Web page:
The World Food Program has approved a plan to resume food aid to hunger-stricken North Korea but it won't begin until the communist regime allows more access to monitor where the aid goes, the U.N. agency said Friday.

The two-year plan to feed 1.9 million people was approved Thursday by the WFP's board in Rome. But donors rejected the North's restrictions limiting the agency to 10 foreign staff members and sharply reducing their ability to monitor aid distribution.

"They asked us to go back to the government and seek better conditions," said Gerald Bourke, a WFP spokesman in Beijing. "We will not resume until we have a satisfactory set of operating conditions agreed with the government."

The North has relied on foreign aid to feed its 23 million people since disclosing in the mid-1990s that its state-run farming system had collapsed following decades of mismanagement and the loss of Soviet subsidies.

It asked the WFP last year to wind down feeding programs and switch to development assistance. The agency shut down its programs there in early December but says millions of hungry people still need aid.

The WFP board didn't set a specific target for numbers of foreign staff or inspections, Bourke said. But the agency had 46 foreign employees in the North last year and made 350 to 500 inspection trips each month to confirm that aid was reaching its intended recipients. The United States and other donors want to ensure that food isn't diverted to the North's military or supporters of its ruling party.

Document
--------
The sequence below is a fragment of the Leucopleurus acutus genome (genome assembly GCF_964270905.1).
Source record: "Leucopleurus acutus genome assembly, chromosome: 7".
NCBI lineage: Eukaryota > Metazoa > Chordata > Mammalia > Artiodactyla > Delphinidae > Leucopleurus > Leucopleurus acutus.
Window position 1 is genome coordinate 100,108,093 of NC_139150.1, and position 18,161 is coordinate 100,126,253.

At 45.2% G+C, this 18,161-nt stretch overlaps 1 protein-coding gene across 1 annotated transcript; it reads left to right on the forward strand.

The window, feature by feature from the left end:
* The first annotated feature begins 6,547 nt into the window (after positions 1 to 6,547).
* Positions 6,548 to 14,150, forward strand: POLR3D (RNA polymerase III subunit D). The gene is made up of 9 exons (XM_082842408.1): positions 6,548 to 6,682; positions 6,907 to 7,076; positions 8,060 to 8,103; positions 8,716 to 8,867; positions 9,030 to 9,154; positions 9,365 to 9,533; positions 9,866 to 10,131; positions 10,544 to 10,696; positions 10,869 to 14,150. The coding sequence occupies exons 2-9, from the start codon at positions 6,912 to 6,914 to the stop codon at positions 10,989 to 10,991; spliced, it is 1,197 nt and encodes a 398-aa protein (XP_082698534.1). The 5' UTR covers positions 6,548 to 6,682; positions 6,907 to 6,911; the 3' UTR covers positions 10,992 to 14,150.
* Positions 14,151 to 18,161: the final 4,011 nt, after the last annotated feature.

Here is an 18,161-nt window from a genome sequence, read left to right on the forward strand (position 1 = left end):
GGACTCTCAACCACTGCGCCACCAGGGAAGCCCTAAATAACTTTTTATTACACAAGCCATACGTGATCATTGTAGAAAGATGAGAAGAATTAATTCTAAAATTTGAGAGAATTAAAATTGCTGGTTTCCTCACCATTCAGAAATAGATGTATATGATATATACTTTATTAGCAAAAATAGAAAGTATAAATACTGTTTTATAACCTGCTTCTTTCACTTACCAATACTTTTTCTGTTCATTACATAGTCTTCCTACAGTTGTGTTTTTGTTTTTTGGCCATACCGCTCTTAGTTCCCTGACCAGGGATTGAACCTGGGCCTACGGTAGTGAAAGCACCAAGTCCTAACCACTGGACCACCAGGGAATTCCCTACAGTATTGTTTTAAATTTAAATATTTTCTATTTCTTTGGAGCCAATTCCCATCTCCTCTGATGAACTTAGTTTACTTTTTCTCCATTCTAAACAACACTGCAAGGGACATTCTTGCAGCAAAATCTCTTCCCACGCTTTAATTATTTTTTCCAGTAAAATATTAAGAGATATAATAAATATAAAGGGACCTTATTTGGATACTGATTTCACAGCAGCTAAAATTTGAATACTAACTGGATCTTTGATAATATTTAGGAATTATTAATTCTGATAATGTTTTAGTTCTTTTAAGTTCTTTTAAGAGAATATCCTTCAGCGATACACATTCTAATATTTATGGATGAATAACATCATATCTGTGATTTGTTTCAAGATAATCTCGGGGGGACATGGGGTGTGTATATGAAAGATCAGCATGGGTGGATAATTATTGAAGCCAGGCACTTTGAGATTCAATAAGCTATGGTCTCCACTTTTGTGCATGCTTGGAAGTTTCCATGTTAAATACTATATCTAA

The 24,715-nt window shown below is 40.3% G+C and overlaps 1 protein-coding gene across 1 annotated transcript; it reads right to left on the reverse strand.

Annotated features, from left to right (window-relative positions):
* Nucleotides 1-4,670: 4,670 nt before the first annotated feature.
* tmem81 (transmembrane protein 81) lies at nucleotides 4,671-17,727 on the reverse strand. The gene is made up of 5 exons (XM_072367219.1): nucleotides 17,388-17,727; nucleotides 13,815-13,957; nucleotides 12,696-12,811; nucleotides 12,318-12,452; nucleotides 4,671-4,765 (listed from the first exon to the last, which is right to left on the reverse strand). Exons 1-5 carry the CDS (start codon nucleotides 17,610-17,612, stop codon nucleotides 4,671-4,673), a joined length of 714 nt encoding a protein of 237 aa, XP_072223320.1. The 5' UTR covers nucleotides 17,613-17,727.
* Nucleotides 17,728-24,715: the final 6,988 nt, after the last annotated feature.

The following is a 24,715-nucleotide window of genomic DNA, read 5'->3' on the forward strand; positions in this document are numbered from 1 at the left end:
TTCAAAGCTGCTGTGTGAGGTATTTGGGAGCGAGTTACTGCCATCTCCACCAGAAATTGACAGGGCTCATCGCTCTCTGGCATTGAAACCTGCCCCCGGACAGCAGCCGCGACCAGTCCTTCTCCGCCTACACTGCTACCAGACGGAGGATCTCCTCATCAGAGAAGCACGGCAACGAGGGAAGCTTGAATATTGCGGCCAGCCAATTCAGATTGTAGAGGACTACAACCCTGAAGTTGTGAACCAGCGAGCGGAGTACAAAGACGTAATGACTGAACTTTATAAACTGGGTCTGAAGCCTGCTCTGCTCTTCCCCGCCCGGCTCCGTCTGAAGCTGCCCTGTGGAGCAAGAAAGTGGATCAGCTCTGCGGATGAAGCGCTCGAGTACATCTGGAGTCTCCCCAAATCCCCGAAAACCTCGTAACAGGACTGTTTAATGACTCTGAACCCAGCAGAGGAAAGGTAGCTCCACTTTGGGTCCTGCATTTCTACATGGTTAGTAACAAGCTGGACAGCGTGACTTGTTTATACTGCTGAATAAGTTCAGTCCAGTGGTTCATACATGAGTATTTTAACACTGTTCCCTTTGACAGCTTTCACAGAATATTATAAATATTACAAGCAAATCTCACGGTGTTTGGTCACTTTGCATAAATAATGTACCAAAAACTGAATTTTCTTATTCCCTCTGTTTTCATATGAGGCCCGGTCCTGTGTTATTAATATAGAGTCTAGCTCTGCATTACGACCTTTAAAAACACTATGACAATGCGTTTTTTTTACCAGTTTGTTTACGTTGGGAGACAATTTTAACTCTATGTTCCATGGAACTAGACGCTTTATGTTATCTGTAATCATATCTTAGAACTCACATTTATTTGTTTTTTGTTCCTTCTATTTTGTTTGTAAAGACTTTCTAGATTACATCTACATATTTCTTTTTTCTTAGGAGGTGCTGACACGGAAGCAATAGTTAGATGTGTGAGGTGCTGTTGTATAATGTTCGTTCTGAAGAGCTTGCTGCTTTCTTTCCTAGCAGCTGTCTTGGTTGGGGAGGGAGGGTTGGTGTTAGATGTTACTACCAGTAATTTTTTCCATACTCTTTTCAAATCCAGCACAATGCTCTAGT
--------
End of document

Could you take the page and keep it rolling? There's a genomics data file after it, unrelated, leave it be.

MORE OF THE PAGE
The secretive, isolated government of North Korean leader Kim Jong Il also expelled nongovernmental aid groups at the end of last year after the European Union proposed a United Nations resolution criticizing the North's human rights record.

The negotiations over renewed WFP aid come amid efforts to restart six-nation talks aimed at persuading the North to give up its nuclear programs.

The 36-member WFP board includes the United States, China, Russia and Japan — all participants in the nuclear talks. The donors say they keep aid decisions separate from efforts to pressure the North to give up nuclear development.

WFP executive director James Morris visited the North in December in hopes of negotiating continued access but reached no agreement.

The proposed new WFP program, expected to cost $102 million, would feed mostly women and children.

In line with the North's request for development aid, the plan would provide rations to "underemployed communities to build and rehabilitate agricultural and other community assets," the WFP said in a written statement.

In Washington, U.S. State Department deputy spokesman Adam Ereli said of the plan's approval: "We'll wait to hear from the WFP and evaluate any possible request on the basis of our criteria."